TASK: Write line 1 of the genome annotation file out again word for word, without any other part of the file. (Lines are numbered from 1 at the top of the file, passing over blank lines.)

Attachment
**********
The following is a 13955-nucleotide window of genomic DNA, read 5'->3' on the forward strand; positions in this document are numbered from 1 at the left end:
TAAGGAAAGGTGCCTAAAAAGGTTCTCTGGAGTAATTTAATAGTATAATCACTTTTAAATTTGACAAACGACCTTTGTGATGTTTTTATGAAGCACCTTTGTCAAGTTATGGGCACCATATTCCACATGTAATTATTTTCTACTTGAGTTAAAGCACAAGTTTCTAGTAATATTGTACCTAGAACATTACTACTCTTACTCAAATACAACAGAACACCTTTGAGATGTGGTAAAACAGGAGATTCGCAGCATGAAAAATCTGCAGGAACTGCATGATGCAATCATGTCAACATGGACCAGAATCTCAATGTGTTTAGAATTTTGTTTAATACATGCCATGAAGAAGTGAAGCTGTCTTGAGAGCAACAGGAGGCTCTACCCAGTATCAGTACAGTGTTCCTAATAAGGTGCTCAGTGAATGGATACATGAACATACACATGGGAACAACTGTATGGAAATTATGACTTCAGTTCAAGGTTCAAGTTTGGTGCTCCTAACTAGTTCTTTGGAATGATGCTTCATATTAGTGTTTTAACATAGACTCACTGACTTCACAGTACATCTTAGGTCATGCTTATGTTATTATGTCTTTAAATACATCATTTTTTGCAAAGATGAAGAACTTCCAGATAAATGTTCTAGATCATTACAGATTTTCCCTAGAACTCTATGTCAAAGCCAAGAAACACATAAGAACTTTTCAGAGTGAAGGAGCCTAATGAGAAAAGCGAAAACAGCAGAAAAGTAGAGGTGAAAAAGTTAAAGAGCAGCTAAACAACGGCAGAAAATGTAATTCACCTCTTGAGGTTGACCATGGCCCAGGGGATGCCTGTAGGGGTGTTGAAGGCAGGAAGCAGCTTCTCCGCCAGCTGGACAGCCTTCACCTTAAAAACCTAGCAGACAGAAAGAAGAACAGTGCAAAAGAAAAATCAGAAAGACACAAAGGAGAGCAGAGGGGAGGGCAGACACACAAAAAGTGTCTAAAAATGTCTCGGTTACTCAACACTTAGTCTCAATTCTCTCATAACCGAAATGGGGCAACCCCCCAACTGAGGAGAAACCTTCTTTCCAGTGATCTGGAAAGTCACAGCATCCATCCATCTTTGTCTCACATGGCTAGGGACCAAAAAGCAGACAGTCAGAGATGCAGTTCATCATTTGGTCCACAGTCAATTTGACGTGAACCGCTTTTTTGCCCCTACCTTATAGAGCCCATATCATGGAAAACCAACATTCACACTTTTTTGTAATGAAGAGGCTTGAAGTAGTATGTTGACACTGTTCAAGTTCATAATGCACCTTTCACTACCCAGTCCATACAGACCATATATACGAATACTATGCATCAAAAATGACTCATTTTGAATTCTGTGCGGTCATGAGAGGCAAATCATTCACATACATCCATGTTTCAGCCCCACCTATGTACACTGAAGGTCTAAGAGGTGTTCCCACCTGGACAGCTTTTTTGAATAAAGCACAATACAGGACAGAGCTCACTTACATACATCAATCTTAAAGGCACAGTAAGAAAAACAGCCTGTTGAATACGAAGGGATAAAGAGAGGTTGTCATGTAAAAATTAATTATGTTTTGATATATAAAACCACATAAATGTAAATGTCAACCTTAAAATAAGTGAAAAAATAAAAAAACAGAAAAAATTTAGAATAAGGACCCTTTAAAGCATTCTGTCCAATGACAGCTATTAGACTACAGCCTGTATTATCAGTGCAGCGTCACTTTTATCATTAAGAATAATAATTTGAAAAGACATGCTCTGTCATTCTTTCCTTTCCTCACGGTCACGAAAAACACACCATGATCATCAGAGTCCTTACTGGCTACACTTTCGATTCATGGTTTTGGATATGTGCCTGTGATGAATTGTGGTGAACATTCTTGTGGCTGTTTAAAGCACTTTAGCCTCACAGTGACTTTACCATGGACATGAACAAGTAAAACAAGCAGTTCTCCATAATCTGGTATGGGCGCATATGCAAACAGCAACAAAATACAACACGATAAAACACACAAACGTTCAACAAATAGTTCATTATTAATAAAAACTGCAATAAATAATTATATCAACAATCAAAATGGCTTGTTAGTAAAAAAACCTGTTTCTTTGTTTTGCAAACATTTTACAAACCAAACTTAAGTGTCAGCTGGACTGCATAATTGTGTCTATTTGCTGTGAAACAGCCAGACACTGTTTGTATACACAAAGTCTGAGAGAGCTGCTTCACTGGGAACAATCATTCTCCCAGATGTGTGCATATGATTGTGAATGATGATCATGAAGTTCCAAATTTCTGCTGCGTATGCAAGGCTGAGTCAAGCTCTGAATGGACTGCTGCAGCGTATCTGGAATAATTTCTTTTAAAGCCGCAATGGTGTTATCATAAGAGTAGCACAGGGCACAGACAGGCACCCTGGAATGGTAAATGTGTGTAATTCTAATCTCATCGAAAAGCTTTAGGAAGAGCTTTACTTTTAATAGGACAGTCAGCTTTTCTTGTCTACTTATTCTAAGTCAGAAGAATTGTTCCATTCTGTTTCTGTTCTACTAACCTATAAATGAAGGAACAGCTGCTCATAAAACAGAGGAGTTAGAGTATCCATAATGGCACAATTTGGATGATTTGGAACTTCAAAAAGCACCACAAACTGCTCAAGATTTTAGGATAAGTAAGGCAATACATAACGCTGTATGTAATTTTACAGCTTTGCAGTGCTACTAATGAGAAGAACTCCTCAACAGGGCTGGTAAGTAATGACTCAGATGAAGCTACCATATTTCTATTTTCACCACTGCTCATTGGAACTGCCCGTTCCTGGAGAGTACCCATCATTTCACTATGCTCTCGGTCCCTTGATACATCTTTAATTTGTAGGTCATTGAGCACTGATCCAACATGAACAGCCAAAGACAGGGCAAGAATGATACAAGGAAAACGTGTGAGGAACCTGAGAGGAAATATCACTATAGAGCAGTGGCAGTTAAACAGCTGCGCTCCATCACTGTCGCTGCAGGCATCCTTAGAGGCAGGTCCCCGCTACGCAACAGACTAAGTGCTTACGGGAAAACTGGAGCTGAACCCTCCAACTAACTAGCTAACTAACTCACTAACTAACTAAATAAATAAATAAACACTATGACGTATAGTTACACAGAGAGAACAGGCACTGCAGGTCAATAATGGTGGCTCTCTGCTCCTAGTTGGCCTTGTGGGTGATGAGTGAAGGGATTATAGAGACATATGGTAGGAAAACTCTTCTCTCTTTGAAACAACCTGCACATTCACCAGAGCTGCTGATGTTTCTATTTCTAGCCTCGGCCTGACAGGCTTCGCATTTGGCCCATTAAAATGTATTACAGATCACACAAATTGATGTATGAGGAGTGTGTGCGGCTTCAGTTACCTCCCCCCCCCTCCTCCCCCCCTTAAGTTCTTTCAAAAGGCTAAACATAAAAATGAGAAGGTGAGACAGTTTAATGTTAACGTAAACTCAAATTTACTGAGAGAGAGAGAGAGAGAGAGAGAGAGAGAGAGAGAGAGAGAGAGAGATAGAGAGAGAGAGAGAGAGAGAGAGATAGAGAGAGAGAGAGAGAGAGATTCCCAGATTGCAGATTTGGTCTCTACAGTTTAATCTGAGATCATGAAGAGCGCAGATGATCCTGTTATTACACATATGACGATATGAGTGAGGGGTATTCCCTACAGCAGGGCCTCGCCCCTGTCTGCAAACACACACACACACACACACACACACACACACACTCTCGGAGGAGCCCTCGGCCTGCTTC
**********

The following is a 13955-nucleotide window of genomic DNA, read 5'->3' on the forward strand; positions in this document are numbered from 1 at the left end: